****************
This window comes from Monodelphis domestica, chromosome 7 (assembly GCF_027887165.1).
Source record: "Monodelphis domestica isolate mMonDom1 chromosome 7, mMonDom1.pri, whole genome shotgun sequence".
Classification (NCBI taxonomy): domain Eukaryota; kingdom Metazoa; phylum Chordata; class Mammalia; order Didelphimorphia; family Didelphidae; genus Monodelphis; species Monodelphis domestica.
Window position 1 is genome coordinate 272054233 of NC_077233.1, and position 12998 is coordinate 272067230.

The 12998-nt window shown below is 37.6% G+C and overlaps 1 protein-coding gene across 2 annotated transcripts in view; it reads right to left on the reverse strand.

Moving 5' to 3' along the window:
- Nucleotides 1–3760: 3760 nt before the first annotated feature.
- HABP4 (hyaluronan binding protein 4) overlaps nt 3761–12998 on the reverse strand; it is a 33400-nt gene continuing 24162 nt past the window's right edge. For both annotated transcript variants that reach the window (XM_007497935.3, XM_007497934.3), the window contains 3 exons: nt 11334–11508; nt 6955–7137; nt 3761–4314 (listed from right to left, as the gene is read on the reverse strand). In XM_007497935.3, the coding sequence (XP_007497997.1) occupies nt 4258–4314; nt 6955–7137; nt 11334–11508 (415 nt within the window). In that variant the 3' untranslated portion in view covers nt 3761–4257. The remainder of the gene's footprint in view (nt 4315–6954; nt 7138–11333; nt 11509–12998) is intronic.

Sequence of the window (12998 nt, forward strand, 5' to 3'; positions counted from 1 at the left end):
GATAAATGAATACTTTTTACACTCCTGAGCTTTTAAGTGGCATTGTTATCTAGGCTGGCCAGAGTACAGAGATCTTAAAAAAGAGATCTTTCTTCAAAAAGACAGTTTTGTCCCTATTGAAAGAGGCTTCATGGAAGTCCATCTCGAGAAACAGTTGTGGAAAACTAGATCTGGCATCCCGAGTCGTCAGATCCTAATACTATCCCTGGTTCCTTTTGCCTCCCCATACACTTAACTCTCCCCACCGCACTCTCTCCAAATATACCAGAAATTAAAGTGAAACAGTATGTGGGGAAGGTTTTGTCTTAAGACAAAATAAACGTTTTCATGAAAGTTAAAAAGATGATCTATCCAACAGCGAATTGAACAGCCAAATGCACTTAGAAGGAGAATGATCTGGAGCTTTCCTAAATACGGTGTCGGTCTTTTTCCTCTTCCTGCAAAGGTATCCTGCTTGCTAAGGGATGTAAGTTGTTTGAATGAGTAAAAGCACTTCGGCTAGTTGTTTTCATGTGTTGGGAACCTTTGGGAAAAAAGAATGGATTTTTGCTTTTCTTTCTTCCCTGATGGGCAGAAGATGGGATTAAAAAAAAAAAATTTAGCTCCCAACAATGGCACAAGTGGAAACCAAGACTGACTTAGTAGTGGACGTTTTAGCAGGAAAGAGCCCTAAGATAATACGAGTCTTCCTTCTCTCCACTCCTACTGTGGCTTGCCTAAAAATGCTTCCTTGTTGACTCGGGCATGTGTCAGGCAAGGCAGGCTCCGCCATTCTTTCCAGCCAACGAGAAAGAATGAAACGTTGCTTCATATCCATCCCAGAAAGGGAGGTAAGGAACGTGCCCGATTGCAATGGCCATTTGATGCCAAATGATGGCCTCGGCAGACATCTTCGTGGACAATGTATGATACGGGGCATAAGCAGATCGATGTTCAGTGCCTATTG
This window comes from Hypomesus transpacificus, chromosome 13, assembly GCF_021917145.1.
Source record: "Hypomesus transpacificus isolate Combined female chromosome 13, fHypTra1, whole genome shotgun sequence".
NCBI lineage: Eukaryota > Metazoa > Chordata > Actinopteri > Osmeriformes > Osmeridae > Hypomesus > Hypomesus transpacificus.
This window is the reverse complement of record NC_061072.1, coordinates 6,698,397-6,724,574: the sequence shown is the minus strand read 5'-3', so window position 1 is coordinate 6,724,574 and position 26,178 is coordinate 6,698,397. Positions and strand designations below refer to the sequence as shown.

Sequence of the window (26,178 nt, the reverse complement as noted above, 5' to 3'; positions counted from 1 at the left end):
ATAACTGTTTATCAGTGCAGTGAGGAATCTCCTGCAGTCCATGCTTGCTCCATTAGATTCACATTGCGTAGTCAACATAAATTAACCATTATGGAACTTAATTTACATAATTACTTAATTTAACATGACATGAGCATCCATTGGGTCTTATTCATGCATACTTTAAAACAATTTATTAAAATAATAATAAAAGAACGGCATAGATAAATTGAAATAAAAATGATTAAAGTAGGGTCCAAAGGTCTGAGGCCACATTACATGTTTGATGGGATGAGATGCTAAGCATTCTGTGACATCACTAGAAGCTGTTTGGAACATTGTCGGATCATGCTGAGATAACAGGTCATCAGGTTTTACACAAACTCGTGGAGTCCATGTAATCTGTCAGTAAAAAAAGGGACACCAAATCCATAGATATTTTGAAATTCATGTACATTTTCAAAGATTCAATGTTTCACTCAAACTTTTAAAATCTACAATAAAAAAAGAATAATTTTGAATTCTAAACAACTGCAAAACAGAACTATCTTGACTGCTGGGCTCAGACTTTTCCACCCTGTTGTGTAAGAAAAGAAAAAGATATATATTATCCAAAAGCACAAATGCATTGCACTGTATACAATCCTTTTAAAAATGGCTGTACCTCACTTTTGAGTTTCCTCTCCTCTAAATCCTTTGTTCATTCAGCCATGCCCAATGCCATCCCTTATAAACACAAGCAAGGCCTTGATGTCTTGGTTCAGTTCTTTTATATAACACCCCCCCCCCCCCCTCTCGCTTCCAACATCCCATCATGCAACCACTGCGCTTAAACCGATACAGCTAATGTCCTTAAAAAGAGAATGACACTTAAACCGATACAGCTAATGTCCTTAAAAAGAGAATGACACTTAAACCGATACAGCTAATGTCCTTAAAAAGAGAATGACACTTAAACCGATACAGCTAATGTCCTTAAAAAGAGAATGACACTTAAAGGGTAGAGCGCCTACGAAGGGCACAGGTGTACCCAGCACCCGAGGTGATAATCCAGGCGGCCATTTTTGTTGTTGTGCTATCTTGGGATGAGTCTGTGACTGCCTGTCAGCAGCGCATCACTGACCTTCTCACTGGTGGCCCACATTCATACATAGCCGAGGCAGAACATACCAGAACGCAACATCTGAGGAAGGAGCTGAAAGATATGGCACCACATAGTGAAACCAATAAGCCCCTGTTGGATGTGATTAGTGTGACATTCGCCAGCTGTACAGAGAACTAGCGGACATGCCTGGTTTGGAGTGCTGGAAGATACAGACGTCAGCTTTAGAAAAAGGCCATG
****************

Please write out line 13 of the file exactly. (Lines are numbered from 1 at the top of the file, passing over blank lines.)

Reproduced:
NCBI lineage: Eukaryota > Metazoa > Chordata > Actinopteri > Osmeriformes > Osmeridae > Hypomesus > Hypomesus transpacificus.